Experience of laparoscopic peritoneal lavage for rectal anastomotic leakage

Daisuke Yamamoto, Hiroyuki Bando, Naohiro Ota, Noriyuki Inaki, Tetsuji Yamada. Ishikawa Prefectural Central Hospital

INTRODUCTION: Rectal anastomotic complications are associated with an increased patient mortality and morbidity, including the potential need for emergent reoperation and prolonged hospitalization. The gold standard of surgical treatment of rectal anastomotic leakage is abdominal drainage of collected fluid and stoma formation. Our standard surgery for colorectal cancer is laparoscopic approach. Not to eliminate the benefit of it, we prefer to minimally invasive surgery for the leakage.   

METHODS AND PROCEDURES: The previous trocar sites are used for the camera port. Laparoscopic observation reveals peritonitis caused by rectal anastomotic leakage obviously. Small bowel adhesions and expansion caused by peritonitis are usually mild in early postoperative period. The abdomen is irrigated with lots of isotonic saline solution. After adequate drainage of pelvic collection, a drain tube is placed across the anastomosis site of the pelvic region through the port site. Finally, the loop ileostomy is elevated. Among 467cases who underwent rectal anterior resection or rectal low anterior resection in our institution from January 2010 to August 2015 (laparotomy 40 cases, and  laparoscopic 427 cases),anastomotic leakage was occurred 31 cases (6.6%). 16 of 31 cases were required reoperation and we performed laparoscopic peritoneal lavage in 7 cases (1.4%) of them. We investigated those 7 cases retrospectively.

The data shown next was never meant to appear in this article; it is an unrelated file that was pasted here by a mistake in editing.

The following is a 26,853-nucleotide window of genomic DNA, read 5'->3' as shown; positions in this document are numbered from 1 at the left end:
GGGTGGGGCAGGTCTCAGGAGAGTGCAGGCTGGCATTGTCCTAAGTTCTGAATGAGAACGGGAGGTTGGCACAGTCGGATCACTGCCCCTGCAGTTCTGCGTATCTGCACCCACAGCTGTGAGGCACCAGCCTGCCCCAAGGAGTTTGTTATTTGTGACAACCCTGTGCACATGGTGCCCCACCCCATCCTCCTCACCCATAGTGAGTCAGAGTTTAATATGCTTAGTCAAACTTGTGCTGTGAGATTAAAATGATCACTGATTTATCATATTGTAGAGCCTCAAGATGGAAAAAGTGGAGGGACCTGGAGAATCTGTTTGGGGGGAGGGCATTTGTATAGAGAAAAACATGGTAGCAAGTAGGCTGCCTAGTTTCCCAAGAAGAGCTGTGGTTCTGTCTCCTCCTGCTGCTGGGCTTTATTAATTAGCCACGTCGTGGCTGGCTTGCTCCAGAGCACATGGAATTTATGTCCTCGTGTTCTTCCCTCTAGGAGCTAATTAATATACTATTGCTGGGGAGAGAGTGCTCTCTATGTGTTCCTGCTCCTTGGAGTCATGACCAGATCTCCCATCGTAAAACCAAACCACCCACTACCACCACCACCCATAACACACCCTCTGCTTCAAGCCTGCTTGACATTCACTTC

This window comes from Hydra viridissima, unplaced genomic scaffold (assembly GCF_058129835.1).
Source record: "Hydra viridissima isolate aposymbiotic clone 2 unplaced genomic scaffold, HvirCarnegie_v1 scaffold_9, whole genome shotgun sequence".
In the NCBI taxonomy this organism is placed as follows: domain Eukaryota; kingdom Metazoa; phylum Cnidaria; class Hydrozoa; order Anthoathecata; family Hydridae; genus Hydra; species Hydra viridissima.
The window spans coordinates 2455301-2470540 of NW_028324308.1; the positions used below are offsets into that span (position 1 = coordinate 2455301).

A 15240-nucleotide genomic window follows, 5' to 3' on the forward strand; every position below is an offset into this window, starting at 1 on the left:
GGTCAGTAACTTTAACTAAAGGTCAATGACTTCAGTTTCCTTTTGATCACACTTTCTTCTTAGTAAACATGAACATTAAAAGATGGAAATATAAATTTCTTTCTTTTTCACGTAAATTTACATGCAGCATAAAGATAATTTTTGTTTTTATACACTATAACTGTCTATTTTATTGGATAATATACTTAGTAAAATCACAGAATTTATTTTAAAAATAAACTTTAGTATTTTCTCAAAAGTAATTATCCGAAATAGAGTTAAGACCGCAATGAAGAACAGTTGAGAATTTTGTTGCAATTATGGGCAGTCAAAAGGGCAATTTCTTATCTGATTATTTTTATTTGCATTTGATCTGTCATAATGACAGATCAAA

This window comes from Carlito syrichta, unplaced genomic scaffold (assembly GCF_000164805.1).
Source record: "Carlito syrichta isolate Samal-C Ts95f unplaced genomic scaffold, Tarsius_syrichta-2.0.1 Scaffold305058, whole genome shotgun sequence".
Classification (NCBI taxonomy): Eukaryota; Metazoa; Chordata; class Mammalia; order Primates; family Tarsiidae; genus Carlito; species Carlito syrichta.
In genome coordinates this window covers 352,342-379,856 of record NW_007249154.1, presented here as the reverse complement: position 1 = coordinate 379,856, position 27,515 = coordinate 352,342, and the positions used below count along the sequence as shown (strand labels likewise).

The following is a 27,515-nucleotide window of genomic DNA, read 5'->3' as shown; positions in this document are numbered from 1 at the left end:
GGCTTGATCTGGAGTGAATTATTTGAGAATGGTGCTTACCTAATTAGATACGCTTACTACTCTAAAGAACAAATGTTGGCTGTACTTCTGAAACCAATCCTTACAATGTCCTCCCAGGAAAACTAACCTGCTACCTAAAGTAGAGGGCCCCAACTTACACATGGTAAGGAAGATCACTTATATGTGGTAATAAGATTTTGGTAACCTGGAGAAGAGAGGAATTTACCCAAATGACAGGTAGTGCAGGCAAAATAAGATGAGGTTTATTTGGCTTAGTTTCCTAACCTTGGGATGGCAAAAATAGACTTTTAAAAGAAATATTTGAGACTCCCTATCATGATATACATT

RESULTS: Patients had a median age of 66.7(range 60–76) years, and a male to female ratio was 6:1. Mean operative time was 119 minutes, and average blood loss was 5ml. Three patients needed polymixin B hemoperfusion. Six cases was discharged from the hospital on postoperative day in 31.3days average without any complication including surgical site infection. One patient died of multiple organ failure from sepsis after surgery 92days. Ileostomy was closed 3-6month later of all 6 patients.

CONCLUSION: Laparoscopic peritoneal lavage for rectal anastomotic leakage could help for diagnosis and reduce the risk of surgical site infection. Consequently this approach should be considered for the patients with suspect of peritonitis by rectal anastomotic leakage. 

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